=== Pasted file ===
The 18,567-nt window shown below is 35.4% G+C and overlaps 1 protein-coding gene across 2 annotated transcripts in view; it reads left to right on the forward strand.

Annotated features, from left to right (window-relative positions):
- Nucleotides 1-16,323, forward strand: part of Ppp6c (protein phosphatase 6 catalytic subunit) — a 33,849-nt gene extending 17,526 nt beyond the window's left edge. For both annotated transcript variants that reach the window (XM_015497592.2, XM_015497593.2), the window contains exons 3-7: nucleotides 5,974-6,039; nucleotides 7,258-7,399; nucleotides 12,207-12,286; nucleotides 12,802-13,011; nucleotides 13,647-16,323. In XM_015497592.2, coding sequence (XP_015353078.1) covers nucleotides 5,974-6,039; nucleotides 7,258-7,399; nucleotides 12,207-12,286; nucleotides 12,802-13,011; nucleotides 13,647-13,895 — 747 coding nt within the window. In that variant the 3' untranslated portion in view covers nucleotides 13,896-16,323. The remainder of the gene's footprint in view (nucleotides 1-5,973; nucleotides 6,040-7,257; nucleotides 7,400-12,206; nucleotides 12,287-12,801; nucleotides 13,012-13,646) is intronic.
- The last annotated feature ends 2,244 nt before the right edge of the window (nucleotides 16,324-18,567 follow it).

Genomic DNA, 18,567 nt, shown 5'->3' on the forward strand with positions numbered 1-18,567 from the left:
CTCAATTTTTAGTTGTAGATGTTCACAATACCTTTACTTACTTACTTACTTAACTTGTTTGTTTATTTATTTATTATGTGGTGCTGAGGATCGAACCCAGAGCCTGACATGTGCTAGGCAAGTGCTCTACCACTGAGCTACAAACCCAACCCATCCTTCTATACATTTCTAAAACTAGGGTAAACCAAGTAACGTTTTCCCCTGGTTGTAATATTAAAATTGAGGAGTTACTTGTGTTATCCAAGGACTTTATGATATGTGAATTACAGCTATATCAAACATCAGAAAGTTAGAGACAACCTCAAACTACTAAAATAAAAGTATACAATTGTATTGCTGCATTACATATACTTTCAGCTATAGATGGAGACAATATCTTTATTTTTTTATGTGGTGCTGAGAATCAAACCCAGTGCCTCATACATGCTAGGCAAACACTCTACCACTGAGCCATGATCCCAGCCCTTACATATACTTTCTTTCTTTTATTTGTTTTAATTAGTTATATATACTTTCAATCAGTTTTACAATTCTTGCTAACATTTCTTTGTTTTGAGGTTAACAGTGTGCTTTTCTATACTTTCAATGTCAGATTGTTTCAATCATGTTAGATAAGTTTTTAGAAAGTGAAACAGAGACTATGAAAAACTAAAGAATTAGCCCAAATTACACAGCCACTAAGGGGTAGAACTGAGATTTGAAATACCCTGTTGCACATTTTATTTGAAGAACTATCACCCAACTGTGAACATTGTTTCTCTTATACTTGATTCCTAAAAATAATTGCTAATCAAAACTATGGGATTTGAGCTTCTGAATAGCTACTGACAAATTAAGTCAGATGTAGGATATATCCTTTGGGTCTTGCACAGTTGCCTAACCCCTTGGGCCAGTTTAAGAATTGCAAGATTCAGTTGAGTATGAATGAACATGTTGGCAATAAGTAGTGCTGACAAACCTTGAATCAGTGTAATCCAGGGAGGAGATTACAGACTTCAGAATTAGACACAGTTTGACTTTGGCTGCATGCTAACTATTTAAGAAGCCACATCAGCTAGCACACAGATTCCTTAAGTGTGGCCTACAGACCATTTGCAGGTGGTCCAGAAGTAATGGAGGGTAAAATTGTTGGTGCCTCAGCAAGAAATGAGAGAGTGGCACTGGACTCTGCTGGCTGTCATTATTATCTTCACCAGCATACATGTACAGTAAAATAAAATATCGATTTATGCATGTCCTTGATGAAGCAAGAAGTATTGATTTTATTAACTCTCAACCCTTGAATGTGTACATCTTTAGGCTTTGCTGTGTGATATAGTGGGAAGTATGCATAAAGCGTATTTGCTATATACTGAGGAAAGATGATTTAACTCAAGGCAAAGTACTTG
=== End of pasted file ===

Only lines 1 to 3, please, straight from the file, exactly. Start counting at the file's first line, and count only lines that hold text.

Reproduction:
The 18,567-nt window shown below is 35.4% G+C and overlaps 1 protein-coding gene across 2 annotated transcripts in view; it reads left to right on the forward strand.

Annotated features, from left to right (window-relative positions):
- Nucleotides 1-16,323, forward strand: part of Ppp6c (protein phosphatase 6 catalytic subunit) — a 33,849-nt gene extending 17,526 nt beyond the window's left edge. For both annotated transcript variants that reach the window (XM_015497592.2, XM_015497593.2), the window contains exons 3-7: nucleotides 5,974-6,039; nucleotides 7,258-7,399; nucleotides 12,207-12,286; nucleotides 12,802-13,011; nucleotides 13,647-16,323. In XM_015497592.2, coding sequence (XP_015353078.1) covers nucleotides 5,974-6,039; nucleotides 7,258-7,399; nucleotides 12,207-12,286; nucleotides 12,802-13,011; nucleotides 13,647-13,895 — 747 coding nt within the window. In that variant the 3' untranslated portion in view covers nucleotides 13,896-16,323. The remainder of the gene's footprint in view (nucleotides 1-5,973; nucleotides 6,040-7,257; nucleotides 7,400-12,206; nucleotides 12,287-12,801; nucleotides 13,012-13,646) is intronic.